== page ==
What annoys me is that sometimes those professing loudest to be sceptics behave a a manner more akin to group think than critical thought - I wrote about this on my blog during the elevator gate fiasco, I'll link it here as it kinda ties into your point;
    ( http://3menmakeatiger.blogspot.com/2011/07/your-dogma-is-chasing-my-karma.html )

    That said, I think scepticism is something that should be encouraged and I am heartened to see people choosing it and delighted to speak / help out at sceptic events. It can tie in nicely with science; my writing was kindly nominated for an Occam award, though I'd more describe it as a science / medicine one. I guess the essential process is the same, but you are utterly correct that it is a verb.

    I just choose to use scientist, it's in the job description ;)

  5. I am relatively new to the skeptical community - I first attended NECSS 2010 after finding and listening to SGU for less than a year, and in the last two years I have also come to realize that for many, many years I was in denial about being an atheist. I only stopped going to church last fall.

    At this point while I am proud to call myself a capital-S Skeptic, I think I have similar feelings about calling my self an Atheist as you do about calling yourself a Skeptic.

    My experience so far is that those being loudest about proclaiming that they are Skeptics are often (but not always) the ones who make the conflation of Atheism and Skepticism and make statements about non-atheist skeptics being unworthy skeptics. I cannot help but wonder if they became instant atheists and perfect skeptics the moment they heard of critical thinking. Perhaps it is just confirmation bias on my part, but that type of person is what makes me ambivalent about self-identifying as an Atheist.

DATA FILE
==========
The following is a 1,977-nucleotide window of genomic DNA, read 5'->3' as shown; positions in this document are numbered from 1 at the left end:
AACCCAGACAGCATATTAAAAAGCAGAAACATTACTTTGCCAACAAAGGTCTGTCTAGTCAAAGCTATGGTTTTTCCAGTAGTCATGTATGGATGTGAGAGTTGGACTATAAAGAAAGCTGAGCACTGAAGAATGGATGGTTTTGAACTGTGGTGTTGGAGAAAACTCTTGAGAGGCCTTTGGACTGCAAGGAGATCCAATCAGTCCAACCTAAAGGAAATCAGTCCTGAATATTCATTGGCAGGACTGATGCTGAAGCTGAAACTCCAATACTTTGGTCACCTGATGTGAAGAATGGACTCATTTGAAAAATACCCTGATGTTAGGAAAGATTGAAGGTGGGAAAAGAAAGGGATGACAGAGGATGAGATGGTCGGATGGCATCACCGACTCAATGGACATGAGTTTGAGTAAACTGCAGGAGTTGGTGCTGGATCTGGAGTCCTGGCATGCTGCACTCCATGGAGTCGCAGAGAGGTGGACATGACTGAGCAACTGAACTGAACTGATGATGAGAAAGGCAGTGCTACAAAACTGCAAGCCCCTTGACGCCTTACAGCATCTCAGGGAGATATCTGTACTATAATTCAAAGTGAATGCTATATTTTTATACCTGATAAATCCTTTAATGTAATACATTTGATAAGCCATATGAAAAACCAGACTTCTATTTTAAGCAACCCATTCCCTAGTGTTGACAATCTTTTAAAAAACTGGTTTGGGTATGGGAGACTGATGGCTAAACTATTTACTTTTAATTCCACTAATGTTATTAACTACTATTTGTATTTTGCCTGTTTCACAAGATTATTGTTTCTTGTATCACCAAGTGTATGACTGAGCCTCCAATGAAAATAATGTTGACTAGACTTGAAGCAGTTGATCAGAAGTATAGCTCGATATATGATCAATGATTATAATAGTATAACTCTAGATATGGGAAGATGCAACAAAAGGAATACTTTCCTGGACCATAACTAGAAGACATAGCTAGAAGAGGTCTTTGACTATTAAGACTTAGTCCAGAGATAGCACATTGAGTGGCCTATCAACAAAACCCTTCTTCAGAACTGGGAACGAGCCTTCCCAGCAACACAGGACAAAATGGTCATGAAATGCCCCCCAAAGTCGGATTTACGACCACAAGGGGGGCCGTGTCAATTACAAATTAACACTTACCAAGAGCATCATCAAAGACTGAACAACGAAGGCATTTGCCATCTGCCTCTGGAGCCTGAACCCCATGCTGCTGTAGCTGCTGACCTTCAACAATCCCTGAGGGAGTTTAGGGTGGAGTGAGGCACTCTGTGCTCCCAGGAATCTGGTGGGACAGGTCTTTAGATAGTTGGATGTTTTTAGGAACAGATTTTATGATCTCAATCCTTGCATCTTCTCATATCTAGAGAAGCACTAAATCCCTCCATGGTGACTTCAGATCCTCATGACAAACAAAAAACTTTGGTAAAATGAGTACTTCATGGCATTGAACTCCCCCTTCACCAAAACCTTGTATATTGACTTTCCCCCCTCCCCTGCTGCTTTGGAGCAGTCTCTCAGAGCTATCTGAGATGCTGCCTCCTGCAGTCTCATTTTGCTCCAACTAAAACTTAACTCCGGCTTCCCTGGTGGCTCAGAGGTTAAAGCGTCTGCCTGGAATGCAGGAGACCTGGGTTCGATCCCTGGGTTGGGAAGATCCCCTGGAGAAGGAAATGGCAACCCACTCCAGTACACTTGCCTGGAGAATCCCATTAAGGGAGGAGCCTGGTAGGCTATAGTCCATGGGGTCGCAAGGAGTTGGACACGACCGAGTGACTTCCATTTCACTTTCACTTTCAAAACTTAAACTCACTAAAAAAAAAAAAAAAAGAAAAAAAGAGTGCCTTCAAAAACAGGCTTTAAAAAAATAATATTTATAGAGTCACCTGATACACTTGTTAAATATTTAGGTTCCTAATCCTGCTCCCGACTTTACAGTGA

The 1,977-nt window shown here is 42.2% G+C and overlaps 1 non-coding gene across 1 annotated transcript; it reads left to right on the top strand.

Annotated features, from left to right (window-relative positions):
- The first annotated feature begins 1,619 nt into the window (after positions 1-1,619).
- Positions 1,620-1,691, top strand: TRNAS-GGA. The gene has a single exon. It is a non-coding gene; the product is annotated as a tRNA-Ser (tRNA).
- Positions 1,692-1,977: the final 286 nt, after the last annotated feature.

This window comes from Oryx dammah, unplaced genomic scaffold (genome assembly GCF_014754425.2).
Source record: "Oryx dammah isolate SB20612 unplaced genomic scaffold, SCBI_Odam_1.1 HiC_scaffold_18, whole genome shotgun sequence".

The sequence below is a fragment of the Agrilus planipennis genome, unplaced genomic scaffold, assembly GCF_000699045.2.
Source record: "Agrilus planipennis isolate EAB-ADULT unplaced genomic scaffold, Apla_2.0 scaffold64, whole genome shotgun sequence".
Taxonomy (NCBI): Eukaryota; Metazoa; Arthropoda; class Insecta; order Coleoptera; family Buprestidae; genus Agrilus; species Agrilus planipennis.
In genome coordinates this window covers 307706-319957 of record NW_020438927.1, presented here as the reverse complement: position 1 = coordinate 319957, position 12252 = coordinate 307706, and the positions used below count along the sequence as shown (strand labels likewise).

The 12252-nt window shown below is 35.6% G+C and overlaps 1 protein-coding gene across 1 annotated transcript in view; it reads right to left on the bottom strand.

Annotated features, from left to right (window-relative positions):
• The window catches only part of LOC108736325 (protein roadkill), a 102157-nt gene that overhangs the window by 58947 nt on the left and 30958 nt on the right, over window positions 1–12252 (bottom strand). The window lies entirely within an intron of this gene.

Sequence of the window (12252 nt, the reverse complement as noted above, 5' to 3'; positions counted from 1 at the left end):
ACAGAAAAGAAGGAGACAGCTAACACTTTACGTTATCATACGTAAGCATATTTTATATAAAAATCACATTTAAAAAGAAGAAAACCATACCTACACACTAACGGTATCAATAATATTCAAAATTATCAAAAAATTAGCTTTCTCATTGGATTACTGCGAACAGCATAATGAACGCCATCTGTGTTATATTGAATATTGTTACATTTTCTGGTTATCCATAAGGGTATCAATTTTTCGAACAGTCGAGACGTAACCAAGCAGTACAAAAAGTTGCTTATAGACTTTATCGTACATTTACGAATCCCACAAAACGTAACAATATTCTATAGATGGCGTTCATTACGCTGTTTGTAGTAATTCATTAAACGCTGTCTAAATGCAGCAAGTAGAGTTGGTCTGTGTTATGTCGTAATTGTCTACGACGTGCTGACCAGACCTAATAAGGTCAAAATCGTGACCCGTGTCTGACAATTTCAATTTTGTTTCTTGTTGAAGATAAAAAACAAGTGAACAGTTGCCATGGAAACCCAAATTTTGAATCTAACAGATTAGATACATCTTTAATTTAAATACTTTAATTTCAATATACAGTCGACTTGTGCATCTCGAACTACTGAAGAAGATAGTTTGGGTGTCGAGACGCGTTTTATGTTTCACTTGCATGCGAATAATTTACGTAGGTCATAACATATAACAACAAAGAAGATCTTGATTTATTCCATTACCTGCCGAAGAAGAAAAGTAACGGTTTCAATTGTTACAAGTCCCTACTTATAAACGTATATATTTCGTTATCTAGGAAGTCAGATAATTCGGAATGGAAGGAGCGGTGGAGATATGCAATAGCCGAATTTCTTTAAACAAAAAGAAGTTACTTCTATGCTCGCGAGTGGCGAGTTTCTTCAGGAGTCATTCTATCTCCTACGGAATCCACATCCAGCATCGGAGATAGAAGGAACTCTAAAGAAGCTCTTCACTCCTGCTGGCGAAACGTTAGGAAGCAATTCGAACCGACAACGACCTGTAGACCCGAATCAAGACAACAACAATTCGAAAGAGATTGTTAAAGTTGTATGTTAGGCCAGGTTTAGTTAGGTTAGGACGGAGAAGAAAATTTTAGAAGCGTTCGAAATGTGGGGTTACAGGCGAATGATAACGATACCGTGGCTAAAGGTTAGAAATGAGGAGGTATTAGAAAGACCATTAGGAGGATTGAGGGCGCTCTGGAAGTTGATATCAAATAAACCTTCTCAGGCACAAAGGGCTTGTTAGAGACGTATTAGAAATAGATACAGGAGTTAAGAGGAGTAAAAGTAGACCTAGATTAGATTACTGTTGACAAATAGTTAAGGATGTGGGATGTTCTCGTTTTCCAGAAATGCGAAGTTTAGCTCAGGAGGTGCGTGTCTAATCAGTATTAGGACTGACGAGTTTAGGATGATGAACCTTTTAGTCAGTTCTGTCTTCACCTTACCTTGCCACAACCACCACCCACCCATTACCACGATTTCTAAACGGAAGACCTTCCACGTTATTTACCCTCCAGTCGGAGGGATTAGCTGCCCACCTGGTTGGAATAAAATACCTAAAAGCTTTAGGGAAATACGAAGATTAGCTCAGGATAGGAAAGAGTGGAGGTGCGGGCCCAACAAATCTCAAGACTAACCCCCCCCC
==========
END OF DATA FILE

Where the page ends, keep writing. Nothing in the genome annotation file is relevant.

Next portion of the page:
6. I think identification is really important for some people. They want, or even need, to feel like there is a group out their that they belong to and are accepted by. I personally identify with atheists, agnostics, rationalist, skeptics, realists, etc... but at the same time I can also identify with Republicans and Christians to some extent. I think the major difference is that there isn't anything I disagree with with certain groups, while with others there is a lot I can't get behind; Secular Humanism, is a great example of this. I don't consider, or call, myself a Secular Humanist, but I do agree with all it's ideals and values, and try to live my life that way. But it's not that I try to live my life to fit the description of a Humanist, but that the description of a Humanist fits the life I lead.

  7. I think skepticism is more of phase in dealing with a particular proposition or premise. Like you say now one is a skeptic 100% of the time.

    Skepticism is more a particular stance on a questionable issue, saying this is logically flawed I question and am skeptical of the grounding of this particular issues. It's not a personal stance on a broad based issue.